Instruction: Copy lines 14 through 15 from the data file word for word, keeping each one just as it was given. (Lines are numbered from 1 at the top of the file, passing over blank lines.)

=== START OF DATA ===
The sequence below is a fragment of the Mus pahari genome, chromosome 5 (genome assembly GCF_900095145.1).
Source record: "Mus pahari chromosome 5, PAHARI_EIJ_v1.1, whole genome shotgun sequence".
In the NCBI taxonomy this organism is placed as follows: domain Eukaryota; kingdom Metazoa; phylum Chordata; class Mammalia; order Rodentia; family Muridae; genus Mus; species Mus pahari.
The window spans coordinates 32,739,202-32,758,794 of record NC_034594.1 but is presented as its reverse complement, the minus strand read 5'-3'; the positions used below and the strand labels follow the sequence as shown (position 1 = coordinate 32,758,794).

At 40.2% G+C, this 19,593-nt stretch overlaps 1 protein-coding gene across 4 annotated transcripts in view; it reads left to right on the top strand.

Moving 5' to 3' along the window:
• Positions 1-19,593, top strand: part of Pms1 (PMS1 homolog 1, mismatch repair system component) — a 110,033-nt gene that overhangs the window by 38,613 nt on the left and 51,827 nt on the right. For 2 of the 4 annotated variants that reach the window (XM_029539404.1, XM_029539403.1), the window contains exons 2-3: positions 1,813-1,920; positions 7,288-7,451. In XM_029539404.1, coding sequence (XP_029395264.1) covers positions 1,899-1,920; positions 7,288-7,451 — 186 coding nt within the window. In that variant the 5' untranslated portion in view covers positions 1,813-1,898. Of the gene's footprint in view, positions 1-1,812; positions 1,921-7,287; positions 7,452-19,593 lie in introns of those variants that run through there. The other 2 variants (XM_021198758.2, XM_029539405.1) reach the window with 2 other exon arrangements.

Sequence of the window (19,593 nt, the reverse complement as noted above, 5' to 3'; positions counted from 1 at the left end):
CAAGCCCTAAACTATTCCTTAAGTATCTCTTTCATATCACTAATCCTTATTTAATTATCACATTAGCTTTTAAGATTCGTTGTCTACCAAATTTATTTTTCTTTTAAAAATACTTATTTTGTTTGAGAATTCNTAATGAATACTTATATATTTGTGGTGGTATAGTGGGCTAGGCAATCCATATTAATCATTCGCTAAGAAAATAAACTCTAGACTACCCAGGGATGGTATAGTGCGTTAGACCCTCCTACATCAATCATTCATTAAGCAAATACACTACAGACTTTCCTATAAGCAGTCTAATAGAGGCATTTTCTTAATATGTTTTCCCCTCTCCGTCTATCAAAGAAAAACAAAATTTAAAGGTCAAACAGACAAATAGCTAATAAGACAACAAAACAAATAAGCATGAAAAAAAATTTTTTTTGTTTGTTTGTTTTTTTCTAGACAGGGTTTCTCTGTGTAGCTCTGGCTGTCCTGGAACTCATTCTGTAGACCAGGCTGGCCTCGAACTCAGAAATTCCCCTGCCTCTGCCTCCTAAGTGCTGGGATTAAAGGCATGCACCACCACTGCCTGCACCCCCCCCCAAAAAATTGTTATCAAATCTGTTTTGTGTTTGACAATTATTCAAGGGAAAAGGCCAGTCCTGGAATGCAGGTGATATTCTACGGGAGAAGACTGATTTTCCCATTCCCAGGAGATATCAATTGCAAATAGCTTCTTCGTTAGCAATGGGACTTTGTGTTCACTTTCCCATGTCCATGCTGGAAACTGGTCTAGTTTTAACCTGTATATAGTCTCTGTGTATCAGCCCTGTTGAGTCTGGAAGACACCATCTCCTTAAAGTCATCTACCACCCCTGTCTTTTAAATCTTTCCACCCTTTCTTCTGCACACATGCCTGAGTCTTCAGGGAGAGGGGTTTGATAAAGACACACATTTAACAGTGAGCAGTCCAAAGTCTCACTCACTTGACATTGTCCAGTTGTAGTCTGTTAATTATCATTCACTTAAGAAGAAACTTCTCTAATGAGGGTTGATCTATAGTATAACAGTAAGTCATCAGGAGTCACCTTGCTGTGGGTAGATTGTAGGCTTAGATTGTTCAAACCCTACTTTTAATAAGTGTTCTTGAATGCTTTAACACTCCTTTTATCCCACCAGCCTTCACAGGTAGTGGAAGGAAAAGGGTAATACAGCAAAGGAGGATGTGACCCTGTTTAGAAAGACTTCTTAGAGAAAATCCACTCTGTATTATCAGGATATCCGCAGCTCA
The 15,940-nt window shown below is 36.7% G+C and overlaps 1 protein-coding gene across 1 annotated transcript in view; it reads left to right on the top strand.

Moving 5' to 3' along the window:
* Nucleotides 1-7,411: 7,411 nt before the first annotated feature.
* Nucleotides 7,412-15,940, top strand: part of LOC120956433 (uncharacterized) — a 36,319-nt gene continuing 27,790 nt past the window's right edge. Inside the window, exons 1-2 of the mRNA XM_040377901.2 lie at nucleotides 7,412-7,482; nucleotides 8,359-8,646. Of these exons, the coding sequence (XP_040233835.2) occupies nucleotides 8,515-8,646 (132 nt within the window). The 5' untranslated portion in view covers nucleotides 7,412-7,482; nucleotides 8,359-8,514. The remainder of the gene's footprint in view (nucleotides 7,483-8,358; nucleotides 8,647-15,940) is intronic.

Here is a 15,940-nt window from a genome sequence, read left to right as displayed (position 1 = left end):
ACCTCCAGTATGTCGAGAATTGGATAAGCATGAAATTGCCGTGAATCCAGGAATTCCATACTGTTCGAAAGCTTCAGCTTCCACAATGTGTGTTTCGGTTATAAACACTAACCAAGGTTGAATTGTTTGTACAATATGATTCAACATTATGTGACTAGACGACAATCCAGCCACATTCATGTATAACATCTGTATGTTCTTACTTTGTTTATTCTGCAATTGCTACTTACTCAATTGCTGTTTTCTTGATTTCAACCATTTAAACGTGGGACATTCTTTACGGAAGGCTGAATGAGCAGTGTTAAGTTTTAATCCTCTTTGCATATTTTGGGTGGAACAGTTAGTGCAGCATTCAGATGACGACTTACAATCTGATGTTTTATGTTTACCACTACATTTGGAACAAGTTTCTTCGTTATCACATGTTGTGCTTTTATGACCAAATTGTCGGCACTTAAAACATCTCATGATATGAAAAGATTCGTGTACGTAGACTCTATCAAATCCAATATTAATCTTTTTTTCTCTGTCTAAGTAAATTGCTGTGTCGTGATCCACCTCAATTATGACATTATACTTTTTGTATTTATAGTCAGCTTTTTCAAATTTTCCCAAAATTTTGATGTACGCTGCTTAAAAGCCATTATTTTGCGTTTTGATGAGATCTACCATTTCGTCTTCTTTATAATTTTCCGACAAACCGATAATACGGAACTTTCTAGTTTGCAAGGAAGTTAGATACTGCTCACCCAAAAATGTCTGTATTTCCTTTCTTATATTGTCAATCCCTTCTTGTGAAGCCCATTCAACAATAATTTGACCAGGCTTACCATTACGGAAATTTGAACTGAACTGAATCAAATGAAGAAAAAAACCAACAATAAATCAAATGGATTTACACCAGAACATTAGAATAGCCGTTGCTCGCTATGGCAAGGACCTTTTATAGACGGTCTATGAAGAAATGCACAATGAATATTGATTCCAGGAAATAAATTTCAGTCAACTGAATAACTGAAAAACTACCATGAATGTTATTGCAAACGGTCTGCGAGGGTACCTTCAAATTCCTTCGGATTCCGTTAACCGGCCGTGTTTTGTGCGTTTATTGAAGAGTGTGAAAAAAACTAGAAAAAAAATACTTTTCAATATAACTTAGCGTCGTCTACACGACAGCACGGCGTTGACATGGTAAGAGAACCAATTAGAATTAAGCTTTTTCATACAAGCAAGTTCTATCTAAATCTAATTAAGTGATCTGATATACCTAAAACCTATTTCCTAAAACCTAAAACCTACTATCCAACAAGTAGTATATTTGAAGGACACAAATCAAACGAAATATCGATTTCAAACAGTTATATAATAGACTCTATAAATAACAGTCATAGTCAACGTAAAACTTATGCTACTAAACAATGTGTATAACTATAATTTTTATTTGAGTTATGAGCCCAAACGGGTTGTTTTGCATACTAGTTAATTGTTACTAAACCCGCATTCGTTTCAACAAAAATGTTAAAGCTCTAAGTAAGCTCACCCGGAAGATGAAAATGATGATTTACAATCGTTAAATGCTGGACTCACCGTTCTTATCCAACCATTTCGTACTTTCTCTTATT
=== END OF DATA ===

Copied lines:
Here is a 15,940-nt window from a genome sequence, read left to right as displayed (position 1 = left end):
ACCTCCAGTATGTCGAGAATTGGATAAGCATGAAATTGCCGTGAATCCAGGAATTCCATACTGTTCGAAAGCTTCAGCTTCCACAATGTGTGTTTCGGTTATAAACACTAACCAAGGTTGAATTGTTTGTACAATATGATTCAACATTATGTGACTAGACGACAATCCAGCCACATTCATGTATAACATCTGTATGTTCTTACTTTGTTTATTCTGCAATTGCTACTTACTCAATTGCTGTTTTCTTGATTTCAACCATTTAAACGTGGGACATTCTTTACGGAAGGCTGAATGAGCAGTGTTAAGTTTTAATCCTCTTTGCATATTTTGGGTGGAACAGTTAGTGCAGCATTCAGATGACGACTTACAATCTGATGTTTTATGTTTACCACTACATTTGGAACAAGTTTCTTCGTTATCACATGTTGTGCTTTTATGACCAAATTGTCGGCACTTAAAACATCTCATGATATGAAAAGATTCGTGTACGTAGACTCTATCAAATCCAATATTAATCTTTTTTTCTCTGTCTAAGTAAATTGCTGTGTCGTGATCCACCTCAATTATGACATTATACTTTTTGTATTTATAGTCAGCTTTTTCAAATTTTCCCAAAATTTTGATGTACGCTGCTTAAAAGCCATTATTTTGCGTTTTGATGAGATCTACCATTTCGTCTTCTTTATAATTTTCCGACAAACCGATAATACGGAACTTTCTAGTTTGCAAGGAAGTTAGATACTGCTCACCCAAAAATGTCTGTATTTCCTTTCTTATATTGTCAATCCCTTCTTGTGAAGCCCATTCAACAATAATTTGACCAGGCTTACCATTACGGAAATTTGAACTGAACTGAATCAAATGAAGAAAAAAACCAACAATAAATCAAATGGATTTACACCAGAACATTAGAATAGCCGTTGCTCGCTATGGCAAGGACCTTTTATAGACGGTCTATGAAGAAATGCACAATGAATATTGATTCCAGGAAATAAATTTCAGTCAACTGAATAACTGAAAAACTACCATGAATGTTATTGCAAACGGTCTGCGAGGGTACCTTCAAATTCCTTCGGATTCCGTTAACCGGCCGTGTTTTGTGCGTTTATTGAAGAGTGTGAAAAAAACTAGAAAAAAAATACTTTTCAATATAACTTAGCGTCGTCTACACGACAGCACGGCGTTGACATGGTAAGAGAACCAATTAGAATTAAGCTTTTTCATACAAGCAAGTTCTATCTAAATCTAATTAAGTGATCTGATATACCTAAAACCTATTTCCTAAAACCTAAAACCTACTATCCAACAAGTAGTATATTTGAAGGACACAAATCAAACGAAATATCGATTTCAAACAGTTATATAATAGACTCTATAAATAACAGTCATAGTCAACGTAAAACTTATGCTACTAAACAATGTGTATAACTATAATTTTTATTTGAGTTATGAGCCCAAACGGGTTGTTTTGCATACTAGTTAATTGTTACTAAACCCGCATTCGTTTCAACAAAAATGTTAAAGCTCTAAGTAAGCTCACCCGGAAGATGAAAATGATGATTTACAATCGTTAAATGCTGGACTCACCGTTCTTATCCAACCATTTCGTACTTTCTCTTATT